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Back before hieroglyphics: the evolution of emoji

These are some of the faces regularly greeting me upon opening my daily transaction account in my ANZ App  throughout the day. 

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They’re not just for amusement. 

" This is the kind of experimentation with visual marks that paved the way for the development of writing – and, more recently, the creation of modern symbols, including emoji.”

The move to a largely cashless society has meant it is more difficult for people to keep track of their spending. No longer do you have the tangibility of physical cash and coins you keep in your purse or wallet – these days, with one simple tap  (using your card/phone/watch/ring/finger/sunglasses/power suit) your full fortnight’s pay can be wiped out in one fell swoop.

As an ANZ employee I was involved in a pilot for a new feature in the ANZ App. The feature uses emoji to depict your financial behaviour with light-hearted, visual representations of how you are tracking towards a daily budget.  This in turn, makes spending more visible and, ultimately, assists with saving.

These characters are more than endearing little in-app companions. The ANZ Spendi family were created with behavioural science thinking backing each design. Each hardworking member of the family has been given a job of quickly and, in an engaging way, informing users how they are tracking in relation to their goals.

Suffice to say, me and this little guy are getting well acquainted:  

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The use of visual representations to communicate is of course, not new. In fact, we can find evidence of ‘emoji’ typology on cave walls from our Palaeolithic predecessors which are thought to be more than 30, 000 years old.

Visit the caves of Rouffignac in Southern France or Lascaux  in southwestern France and you will witness some completely breathtaking art – images of bisons, lions looming on the cavern walls and herds of horses and the occasional rhino parading across the rocks.  

Visitors that bear witness to these works of art are quite rightly awestruck.  Following a visit to Lascaux in 1940, even the great artist Picasso gloomily remarked “We have invented nothing.”  (Obviously that was before emoji.)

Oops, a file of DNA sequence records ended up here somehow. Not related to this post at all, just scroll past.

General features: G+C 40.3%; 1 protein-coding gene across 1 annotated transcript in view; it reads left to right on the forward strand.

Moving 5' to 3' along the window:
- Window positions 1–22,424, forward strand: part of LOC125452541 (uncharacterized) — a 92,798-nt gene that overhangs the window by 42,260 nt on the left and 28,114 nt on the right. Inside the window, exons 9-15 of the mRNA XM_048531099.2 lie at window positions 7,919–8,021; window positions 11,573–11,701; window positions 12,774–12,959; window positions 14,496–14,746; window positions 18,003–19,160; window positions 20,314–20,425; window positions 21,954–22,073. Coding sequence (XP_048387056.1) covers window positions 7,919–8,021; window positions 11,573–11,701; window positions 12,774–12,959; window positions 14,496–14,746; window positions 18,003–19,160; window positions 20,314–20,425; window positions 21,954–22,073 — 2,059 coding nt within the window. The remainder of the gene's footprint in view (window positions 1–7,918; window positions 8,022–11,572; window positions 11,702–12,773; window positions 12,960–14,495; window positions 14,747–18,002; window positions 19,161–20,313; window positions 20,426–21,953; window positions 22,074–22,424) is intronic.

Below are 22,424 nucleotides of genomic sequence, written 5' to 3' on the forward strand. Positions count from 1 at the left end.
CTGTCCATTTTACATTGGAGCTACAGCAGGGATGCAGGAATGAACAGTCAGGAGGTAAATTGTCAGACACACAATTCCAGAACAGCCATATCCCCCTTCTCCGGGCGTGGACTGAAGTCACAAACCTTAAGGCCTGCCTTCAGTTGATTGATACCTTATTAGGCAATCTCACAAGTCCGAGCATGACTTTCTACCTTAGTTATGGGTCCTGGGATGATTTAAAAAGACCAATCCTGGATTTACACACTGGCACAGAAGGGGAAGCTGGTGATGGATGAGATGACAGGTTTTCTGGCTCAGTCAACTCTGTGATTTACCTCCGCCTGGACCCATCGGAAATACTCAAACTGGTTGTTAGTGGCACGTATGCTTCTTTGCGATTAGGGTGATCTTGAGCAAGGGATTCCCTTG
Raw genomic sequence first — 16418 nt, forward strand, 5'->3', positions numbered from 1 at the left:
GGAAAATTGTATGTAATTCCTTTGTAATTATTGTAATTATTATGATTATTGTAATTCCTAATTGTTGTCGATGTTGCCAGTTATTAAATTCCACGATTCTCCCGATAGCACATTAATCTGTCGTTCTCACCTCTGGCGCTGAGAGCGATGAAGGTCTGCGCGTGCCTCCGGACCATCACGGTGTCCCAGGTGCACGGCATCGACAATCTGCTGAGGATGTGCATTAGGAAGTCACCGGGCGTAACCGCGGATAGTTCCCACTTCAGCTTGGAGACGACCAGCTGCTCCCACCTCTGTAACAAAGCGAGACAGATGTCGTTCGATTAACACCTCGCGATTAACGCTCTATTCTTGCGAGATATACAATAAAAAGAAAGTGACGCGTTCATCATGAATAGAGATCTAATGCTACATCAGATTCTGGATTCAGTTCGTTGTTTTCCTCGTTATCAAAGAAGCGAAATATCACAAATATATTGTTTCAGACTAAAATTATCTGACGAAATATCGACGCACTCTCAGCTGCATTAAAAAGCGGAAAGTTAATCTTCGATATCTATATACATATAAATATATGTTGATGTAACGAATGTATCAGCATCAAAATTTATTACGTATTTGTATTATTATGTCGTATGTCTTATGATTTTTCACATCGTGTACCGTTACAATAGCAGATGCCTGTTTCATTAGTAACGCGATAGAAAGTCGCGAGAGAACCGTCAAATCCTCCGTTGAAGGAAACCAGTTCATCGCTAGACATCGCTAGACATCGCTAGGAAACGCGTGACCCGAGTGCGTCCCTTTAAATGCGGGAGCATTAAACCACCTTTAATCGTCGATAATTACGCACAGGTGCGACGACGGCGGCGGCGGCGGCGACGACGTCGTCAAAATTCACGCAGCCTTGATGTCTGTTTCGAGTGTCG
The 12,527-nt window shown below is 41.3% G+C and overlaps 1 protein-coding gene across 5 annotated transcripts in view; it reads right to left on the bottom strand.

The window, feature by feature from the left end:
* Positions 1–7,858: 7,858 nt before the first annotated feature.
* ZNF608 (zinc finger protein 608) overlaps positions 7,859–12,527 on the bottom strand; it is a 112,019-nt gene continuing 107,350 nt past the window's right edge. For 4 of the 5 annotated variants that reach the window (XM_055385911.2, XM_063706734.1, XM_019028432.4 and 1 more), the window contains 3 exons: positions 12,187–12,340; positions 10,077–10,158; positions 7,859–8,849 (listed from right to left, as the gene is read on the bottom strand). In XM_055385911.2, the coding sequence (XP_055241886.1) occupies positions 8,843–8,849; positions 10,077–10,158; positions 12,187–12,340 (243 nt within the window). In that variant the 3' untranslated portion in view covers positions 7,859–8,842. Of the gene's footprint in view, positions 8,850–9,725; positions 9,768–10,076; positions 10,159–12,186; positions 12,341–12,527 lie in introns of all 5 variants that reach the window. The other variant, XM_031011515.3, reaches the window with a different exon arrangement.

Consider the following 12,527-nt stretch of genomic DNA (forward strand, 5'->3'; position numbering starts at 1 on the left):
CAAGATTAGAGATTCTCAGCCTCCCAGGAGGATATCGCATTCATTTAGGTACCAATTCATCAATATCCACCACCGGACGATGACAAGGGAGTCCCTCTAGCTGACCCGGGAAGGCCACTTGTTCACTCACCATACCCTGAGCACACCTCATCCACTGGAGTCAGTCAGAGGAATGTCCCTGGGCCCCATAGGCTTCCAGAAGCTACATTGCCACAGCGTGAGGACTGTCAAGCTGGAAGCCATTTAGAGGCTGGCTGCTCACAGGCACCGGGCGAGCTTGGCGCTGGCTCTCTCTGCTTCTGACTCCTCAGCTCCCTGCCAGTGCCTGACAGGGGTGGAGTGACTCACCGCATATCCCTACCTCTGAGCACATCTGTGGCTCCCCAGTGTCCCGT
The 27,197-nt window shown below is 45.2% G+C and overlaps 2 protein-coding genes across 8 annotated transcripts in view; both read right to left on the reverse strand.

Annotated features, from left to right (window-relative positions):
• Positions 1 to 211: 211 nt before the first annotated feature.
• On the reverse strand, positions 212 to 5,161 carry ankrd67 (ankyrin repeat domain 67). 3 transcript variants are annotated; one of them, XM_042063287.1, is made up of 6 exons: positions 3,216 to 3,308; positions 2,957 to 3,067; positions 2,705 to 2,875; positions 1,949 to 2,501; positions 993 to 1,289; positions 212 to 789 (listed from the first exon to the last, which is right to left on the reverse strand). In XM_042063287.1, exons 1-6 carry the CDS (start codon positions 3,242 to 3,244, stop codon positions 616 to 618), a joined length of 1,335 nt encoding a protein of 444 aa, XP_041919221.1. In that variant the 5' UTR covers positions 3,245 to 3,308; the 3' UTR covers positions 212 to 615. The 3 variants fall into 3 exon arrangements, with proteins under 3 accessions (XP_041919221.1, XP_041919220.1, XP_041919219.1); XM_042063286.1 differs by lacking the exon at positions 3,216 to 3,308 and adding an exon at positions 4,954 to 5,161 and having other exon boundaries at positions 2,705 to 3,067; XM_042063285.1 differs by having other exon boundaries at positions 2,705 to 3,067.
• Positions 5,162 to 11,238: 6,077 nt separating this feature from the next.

The aspect to this artwork that often escapes the attention of people however is the symbols that are painted beside the magnificent works of art. 

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Some of the symbols found to recur among Palaeolithic cave paintings and other artefacts. Photograph: Genevieve von Petzinger.

These non-figurative (abstract) images are known as geometric signs and in recent times are starting to receive more attention from anthropologists and scientists.

“This is the kind of experimentation with visual marks that paved the way for the development of writing – and, more recently, the creation of modern symbols, including emoji,” says Genevieve von Petzinger , paleoanthropologist and author of The First Signs: Unlocking the Mysteries of the World’s Oldest Symbols.

“Those signs from Ice-Age Europe may well have been part of one of the oldest systems of graphic communication in the world, as well as being the precursors to those cute little symbols on your phone.”

In the below infographic, bluenotes takes a look at the evolution of the modern day “geometric sign” – emoji.

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Give ANZ Spendi a try in the latest version of the ANZ App.

Melissa Currie is Visual Production Editor at ANZ bluenotes

The views and opinions expressed in this communication are those of the author and may not necessarily state or reflect those of ANZ.

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